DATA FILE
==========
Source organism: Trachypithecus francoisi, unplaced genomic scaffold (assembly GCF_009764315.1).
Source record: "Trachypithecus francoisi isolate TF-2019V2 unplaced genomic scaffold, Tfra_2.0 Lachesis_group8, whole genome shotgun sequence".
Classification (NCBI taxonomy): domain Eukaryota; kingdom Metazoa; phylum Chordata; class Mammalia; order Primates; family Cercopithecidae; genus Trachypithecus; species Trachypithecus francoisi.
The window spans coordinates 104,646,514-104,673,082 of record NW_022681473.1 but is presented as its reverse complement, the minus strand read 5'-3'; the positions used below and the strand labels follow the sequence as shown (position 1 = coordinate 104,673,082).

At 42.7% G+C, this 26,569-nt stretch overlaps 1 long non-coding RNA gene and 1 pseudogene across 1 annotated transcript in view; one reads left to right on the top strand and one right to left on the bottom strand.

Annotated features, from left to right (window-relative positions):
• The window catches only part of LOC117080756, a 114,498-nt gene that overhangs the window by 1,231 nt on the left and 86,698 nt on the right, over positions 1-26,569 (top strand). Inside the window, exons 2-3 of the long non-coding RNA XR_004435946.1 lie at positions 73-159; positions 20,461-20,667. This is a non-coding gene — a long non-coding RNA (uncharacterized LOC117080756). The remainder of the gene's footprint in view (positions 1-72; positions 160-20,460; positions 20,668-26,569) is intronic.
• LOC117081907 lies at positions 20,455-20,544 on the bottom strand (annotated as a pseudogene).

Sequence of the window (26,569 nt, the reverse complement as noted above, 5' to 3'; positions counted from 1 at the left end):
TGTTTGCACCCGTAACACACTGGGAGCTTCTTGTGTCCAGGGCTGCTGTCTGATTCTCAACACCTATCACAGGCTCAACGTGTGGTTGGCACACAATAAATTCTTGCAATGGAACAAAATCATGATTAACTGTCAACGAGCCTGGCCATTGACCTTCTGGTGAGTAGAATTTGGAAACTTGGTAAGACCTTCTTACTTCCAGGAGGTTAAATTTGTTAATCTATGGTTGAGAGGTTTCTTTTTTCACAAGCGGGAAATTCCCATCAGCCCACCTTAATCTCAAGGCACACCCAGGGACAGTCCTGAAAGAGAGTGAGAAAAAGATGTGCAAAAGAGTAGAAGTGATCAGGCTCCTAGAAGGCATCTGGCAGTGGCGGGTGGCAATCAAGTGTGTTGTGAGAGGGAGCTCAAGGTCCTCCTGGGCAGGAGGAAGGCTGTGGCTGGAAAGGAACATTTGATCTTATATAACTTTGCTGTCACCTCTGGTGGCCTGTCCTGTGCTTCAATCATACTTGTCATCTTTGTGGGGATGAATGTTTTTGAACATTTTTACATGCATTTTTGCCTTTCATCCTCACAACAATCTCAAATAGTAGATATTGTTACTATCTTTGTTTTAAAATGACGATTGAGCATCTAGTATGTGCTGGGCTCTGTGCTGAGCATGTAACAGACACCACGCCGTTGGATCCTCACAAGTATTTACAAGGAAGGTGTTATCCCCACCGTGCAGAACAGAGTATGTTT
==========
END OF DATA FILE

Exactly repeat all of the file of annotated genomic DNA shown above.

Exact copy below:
Source organism: Trachypithecus francoisi, unplaced genomic scaffold (assembly GCF_009764315.1).
Source record: "Trachypithecus francoisi isolate TF-2019V2 unplaced genomic scaffold, Tfra_2.0 Lachesis_group8, whole genome shotgun sequence".
Classification (NCBI taxonomy): domain Eukaryota; kingdom Metazoa; phylum Chordata; class Mammalia; order Primates; family Cercopithecidae; genus Trachypithecus; species Trachypithecus francoisi.
The window spans coordinates 104,646,514-104,673,082 of record NW_022681473.1 but is presented as its reverse complement, the minus strand read 5'-3'; the positions used below and the strand labels follow the sequence as shown (position 1 = coordinate 104,673,082).

At 42.7% G+C, this 26,569-nt stretch overlaps 1 long non-coding RNA gene and 1 pseudogene across 1 annotated transcript in view; one reads left to right on the top strand and one right to left on the bottom strand.

Annotated features, from left to right (window-relative positions):
• The window catches only part of LOC117080756, a 114,498-nt gene that overhangs the window by 1,231 nt on the left and 86,698 nt on the right, over positions 1-26,569 (top strand). Inside the window, exons 2-3 of the long non-coding RNA XR_004435946.1 lie at positions 73-159; positions 20,461-20,667. This is a non-coding gene — a long non-coding RNA (uncharacterized LOC117080756). The remainder of the gene's footprint in view (positions 1-72; positions 160-20,460; positions 20,668-26,569) is intronic.
• LOC117081907 lies at positions 20,455-20,544 on the bottom strand (annotated as a pseudogene).

Sequence of the window (26,569 nt, the reverse complement as noted above, 5' to 3'; positions counted from 1 at the left end):
TGTTTGCACCCGTAACACACTGGGAGCTTCTTGTGTCCAGGGCTGCTGTCTGATTCTCAACACCTATCACAGGCTCAACGTGTGGTTGGCACACAATAAATTCTTGCAATGGAACAAAATCATGATTAACTGTCAACGAGCCTGGCCATTGACCTTCTGGTGAGTAGAATTTGGAAACTTGGTAAGACCTTCTTACTTCCAGGAGGTTAAATTTGTTAATCTATGGTTGAGAGGTTTCTTTTTTCACAAGCGGGAAATTCCCATCAGCCCACCTTAATCTCAAGGCACACCCAGGGACAGTCCTGAAAGAGAGTGAGAAAAAGATGTGCAAAAGAGTAGAAGTGATCAGGCTCCTAGAAGGCATCTGGCAGTGGCGGGTGGCAATCAAGTGTGTTGTGAGAGGGAGCTCAAGGTCCTCCTGGGCAGGAGGAAGGCTGTGGCTGGAAAGGAACATTTGATCTTATATAACTTTGCTGTCACCTCTGGTGGCCTGTCCTGTGCTTCAATCATACTTGTCATCTTTGTGGGGATGAATGTTTTTGAACATTTTTACATGCATTTTTGCCTTTCATCCTCACAACAATCTCAAATAGTAGATATTGTTACTATCTTTGTTTTAAAATGACGATTGAGCATCTAGTATGTGCTGGGCTCTGTGCTGAGCATGTAACAGACACCACGCCGTTGGATCCTCACAAGTATTTACAAGGAAGGTGTTATCCCCACCGTGCAGAACAGAGTATGTTT